UPDATE: On April 2, the FDA posted new guidelines reducing the deferral period for men who have sex with men from donating blood and plasma from 12 months to 3 months.
In a statement, GLAAD President and CEO, Sarah Kate Ellis said, “LGBTQ Americans can hold their heads up today and know that our voices will always triumph over discrimination.”
“This is a victory for all of us who raised our collective voices against the discriminatory ban on gay and bisexual men donating blood,” she continued. “The FDA’s decision to lower the deferral period on men who have sex with men from 12 months to 3 months is a step towards being more in line with science, but remains imperfect. We will keep fighting until the deferral period is lifted and gay and bi men, and all LGBTQ people, are treated equal to others.“
The U.S. Food and Drug Administration gave permission last week for doctors to use plasma from coronavirus survivors as an experimental treatment for patients who become moderately ill from the virus. But most gay and bisexual men who have recovered from the virus won’t be able to donate their plasma.
According to the New York Times, blood from people who have recovered may be teeming with antibodies, proteins created by the immune system to attack the virus. The approach has been used for decades in treating many infectious diseases like influenza and Ebola.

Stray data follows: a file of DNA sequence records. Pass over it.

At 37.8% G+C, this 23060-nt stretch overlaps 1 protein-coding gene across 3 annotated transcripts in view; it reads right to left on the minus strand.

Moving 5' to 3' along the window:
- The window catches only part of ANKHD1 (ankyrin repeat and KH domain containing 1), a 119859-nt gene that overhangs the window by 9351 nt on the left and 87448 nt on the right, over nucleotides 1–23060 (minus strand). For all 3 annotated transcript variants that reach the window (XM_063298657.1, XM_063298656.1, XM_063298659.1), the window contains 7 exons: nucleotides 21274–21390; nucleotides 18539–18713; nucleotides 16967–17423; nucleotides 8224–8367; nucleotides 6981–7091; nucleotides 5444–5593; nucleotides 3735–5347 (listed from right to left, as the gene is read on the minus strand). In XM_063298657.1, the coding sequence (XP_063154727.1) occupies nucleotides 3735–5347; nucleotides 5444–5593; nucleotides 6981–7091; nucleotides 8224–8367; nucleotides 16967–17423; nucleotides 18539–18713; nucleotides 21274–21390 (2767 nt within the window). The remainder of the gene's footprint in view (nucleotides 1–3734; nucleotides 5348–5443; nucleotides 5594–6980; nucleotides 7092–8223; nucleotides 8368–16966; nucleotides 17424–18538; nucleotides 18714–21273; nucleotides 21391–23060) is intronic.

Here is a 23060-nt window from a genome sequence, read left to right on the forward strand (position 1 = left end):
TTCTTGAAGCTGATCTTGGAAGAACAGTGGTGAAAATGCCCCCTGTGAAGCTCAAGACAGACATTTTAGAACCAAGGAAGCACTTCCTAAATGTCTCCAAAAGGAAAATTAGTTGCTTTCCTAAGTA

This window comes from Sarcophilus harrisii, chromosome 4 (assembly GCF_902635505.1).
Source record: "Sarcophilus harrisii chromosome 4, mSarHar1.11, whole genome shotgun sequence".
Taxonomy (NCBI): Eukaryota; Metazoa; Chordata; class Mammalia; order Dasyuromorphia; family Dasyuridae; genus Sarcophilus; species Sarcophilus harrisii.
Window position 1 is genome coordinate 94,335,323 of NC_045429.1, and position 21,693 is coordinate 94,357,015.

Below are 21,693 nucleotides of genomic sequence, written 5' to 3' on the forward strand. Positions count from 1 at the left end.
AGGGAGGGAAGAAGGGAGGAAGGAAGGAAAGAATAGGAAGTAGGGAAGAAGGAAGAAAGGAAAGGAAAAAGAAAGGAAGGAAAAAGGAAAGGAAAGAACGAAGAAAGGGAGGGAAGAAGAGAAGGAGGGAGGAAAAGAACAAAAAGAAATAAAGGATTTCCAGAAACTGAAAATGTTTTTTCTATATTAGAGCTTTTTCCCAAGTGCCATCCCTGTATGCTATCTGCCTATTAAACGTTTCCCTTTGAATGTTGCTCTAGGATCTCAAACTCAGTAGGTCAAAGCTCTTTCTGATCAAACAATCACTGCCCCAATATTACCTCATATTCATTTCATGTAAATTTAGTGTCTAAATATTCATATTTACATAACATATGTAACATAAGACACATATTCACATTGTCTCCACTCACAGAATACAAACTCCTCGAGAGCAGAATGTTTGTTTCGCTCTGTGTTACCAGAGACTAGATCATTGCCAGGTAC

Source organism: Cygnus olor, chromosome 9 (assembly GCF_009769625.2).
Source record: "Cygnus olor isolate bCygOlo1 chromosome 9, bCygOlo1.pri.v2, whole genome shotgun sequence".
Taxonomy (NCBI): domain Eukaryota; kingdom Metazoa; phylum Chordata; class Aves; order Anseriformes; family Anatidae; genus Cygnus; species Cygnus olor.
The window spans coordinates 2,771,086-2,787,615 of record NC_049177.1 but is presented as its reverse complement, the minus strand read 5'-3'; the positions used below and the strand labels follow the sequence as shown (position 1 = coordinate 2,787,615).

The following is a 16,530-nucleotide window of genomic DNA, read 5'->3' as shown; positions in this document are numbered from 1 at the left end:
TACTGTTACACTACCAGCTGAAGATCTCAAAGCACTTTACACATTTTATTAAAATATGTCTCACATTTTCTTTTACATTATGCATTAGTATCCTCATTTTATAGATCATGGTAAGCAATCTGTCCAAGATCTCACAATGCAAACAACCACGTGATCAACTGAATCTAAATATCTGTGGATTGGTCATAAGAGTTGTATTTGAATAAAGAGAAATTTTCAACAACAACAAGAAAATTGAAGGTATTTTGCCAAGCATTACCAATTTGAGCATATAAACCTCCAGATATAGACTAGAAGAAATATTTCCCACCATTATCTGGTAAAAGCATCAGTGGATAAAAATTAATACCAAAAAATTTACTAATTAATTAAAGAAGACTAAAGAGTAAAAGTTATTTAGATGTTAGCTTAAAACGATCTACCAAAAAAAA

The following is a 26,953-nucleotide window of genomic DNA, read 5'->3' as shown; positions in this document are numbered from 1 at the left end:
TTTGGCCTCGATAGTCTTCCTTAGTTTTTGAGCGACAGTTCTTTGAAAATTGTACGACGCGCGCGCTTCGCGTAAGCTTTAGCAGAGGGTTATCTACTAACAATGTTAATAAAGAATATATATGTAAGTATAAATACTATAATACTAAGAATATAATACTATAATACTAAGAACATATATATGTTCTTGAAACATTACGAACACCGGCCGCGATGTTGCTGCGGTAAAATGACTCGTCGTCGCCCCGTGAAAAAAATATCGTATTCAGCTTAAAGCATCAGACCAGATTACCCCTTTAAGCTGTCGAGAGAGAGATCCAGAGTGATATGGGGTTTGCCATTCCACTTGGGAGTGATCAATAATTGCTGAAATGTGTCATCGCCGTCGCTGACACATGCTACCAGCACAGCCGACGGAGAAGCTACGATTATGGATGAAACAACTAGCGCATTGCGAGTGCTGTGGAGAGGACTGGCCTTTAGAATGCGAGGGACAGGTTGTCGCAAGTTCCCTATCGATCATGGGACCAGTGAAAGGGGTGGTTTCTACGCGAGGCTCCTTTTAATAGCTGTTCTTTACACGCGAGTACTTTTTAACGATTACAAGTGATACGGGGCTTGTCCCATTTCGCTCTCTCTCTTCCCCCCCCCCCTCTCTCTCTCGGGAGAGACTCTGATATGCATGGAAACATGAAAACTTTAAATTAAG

Vineet Menachery, a virologist at the University of Texas Medical Branch, told the Times, “Four to six or eight weeks after infection, their blood should be full of antibodies that will neutralize the virus and that will theoretically limit the infection.”
Although there aren’t any controlled studies to quantify the treatment, there have been reports from China regarding the approach being used on a small number of patients there.
U.S. Surgeon General Jerome Adams and other health officials are asking for increased blood donations due to the ongoing COVID-19 threat, but the FDA is holding firm on its policy which exempts gay and bisexual men who have had sex with men in the last 12 months from donating blood of any type. The ban also applies to women who have had sex with bisexual men in the past year.
Those requirements were established years ago due to fears of HIV infection through blood transfusions even though such thinking is now out-of-date with modern methods.
The Red Cross has said that “blood donation eligibility should not be determined by methods that are based upon sexual orientation.”
And 17 U.S. senators have issued a public letter asking the FDA to review its current policy.
The letter, signed by Sens. Elizabeth Warren, Bernie Sanders, Kamala Harris, and Cory Booker, encourages the FDA to “shift away from antiquated and stigmatizing donation policies to ones that are scientifically based.”
Additionally, GLAAD and several LGBTQ organizations have launched a petition calling for the ban on gay and bisexual men to be lifted.
The petition currently has over 17,000 signatures.